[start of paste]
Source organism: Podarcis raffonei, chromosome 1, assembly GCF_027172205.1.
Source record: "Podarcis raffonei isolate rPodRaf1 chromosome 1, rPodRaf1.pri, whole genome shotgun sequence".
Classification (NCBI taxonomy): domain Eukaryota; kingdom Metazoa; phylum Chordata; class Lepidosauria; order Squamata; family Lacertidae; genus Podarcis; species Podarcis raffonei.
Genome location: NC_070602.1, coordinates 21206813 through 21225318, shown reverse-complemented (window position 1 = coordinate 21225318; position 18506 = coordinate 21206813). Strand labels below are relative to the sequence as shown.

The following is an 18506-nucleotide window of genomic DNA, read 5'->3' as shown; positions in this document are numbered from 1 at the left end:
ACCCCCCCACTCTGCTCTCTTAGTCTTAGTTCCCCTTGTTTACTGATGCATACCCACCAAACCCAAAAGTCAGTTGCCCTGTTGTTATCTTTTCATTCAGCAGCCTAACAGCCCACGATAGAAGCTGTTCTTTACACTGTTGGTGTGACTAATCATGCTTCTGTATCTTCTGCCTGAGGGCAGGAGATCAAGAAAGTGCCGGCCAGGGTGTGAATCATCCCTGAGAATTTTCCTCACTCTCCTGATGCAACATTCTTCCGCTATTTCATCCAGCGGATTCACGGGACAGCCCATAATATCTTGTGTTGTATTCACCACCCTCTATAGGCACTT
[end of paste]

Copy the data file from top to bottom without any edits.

Source organism: Podarcis raffonei, chromosome 1, assembly GCF_027172205.1.
Source record: "Podarcis raffonei isolate rPodRaf1 chromosome 1, rPodRaf1.pri, whole genome shotgun sequence".
Classification (NCBI taxonomy): domain Eukaryota; kingdom Metazoa; phylum Chordata; class Lepidosauria; order Squamata; family Lacertidae; genus Podarcis; species Podarcis raffonei.
Genome location: NC_070602.1, coordinates 21206813 through 21225318, shown reverse-complemented (window position 1 = coordinate 21225318; position 18506 = coordinate 21206813). Strand labels below are relative to the sequence as shown.

The following is an 18506-nucleotide window of genomic DNA, read 5'->3' as shown; positions in this document are numbered from 1 at the left end:
ACCCCCCCACTCTGCTCTCTTAGTCTTAGTTCCCCTTGTTTACTGATGCATACCCACCAAACCCAAAAGTCAGTTGCCCTGTTGTTATCTTTTCATTCAGCAGCCTAACAGCCCACGATAGAAGCTGTTCTTTACACTGTTGGTGTGACTAATCATGCTTCTGTATCTTCTGCCTGAGGGCAGGAGATCAAGAAAGTGCCGGCCAGGGTGTGAATCATCCCTGAGAATTTTCCTCACTCTCCTGATGCAACATTCTTCCGCTATTTCATCCAGCGGATTCACGGGACAGCCCATAATATCTTGTGTTGTATTCACCACCCTCTATAGGCACTT